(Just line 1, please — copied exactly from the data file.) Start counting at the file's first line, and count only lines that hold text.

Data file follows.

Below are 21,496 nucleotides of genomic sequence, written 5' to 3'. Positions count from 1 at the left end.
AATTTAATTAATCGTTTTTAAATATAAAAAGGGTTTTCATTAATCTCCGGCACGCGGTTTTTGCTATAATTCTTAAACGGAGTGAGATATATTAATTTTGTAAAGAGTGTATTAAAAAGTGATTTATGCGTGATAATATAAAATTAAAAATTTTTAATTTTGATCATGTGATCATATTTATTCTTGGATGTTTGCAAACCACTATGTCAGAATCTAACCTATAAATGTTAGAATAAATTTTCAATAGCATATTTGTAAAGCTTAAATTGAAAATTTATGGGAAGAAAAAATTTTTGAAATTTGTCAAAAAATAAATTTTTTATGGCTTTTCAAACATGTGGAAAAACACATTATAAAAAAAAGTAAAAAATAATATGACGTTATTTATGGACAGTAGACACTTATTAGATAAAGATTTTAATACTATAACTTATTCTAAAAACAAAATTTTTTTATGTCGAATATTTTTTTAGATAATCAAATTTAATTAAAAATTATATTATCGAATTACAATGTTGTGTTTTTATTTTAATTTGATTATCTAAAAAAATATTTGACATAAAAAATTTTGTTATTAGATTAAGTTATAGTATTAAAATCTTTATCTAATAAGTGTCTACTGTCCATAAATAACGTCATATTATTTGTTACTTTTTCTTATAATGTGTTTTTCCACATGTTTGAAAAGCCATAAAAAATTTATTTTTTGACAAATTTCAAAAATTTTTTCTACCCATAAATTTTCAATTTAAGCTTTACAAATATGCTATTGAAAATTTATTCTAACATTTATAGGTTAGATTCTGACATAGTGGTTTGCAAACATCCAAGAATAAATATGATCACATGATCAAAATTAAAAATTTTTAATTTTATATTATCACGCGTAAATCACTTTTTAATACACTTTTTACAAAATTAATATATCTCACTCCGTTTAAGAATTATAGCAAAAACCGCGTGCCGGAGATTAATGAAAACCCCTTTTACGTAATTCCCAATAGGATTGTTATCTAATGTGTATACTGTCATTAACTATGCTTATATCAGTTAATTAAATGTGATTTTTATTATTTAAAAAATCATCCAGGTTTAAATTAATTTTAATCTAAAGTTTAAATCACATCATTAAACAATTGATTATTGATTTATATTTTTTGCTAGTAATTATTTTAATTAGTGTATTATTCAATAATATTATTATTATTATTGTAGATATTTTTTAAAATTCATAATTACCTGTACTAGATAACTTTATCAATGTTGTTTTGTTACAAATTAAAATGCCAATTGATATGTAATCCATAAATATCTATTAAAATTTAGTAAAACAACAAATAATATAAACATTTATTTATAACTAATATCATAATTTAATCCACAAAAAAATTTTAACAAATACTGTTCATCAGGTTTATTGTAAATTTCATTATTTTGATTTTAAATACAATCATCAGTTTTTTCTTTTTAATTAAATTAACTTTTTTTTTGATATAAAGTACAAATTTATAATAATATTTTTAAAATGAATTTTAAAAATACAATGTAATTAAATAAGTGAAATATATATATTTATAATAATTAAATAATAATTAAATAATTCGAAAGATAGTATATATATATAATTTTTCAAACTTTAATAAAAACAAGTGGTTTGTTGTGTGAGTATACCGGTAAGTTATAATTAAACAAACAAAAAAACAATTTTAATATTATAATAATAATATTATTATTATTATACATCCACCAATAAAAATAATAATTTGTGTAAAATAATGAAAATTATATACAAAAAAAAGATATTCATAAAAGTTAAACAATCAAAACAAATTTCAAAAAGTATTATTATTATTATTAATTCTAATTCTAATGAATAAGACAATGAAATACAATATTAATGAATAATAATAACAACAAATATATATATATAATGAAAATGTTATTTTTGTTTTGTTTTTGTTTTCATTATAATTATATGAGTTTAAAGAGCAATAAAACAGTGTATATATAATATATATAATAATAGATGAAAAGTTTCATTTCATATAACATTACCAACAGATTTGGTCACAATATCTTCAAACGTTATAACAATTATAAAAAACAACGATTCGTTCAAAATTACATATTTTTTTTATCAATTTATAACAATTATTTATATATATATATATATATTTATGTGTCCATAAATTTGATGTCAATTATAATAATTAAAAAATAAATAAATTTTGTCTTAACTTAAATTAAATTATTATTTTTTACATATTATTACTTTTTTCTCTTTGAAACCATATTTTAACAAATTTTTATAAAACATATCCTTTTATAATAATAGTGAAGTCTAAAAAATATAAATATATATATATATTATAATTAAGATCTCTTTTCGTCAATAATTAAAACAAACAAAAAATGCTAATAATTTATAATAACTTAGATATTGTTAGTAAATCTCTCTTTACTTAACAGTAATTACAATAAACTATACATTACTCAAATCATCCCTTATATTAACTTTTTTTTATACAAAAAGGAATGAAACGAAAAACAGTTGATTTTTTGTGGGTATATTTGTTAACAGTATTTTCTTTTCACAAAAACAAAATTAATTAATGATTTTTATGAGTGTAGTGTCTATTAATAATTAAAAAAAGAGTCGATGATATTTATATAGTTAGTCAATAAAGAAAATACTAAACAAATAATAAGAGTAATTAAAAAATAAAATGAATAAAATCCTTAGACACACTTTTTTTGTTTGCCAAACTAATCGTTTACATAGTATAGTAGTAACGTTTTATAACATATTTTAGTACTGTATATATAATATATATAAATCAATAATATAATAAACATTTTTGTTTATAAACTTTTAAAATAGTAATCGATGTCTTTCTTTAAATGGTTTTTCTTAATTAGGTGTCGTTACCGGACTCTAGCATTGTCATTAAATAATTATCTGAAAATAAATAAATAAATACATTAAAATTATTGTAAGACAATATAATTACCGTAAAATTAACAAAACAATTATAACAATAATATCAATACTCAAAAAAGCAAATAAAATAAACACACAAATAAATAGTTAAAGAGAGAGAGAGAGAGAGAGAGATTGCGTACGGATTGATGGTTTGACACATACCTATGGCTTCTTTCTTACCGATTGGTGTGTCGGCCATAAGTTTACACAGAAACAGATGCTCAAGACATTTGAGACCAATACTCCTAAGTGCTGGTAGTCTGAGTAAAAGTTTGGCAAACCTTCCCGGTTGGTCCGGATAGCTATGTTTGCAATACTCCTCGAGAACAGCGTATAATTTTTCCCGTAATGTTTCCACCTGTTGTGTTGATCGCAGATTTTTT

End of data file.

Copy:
Below are 21,496 nucleotides of genomic sequence, written 5' to 3'. Positions count from 1 at the left end.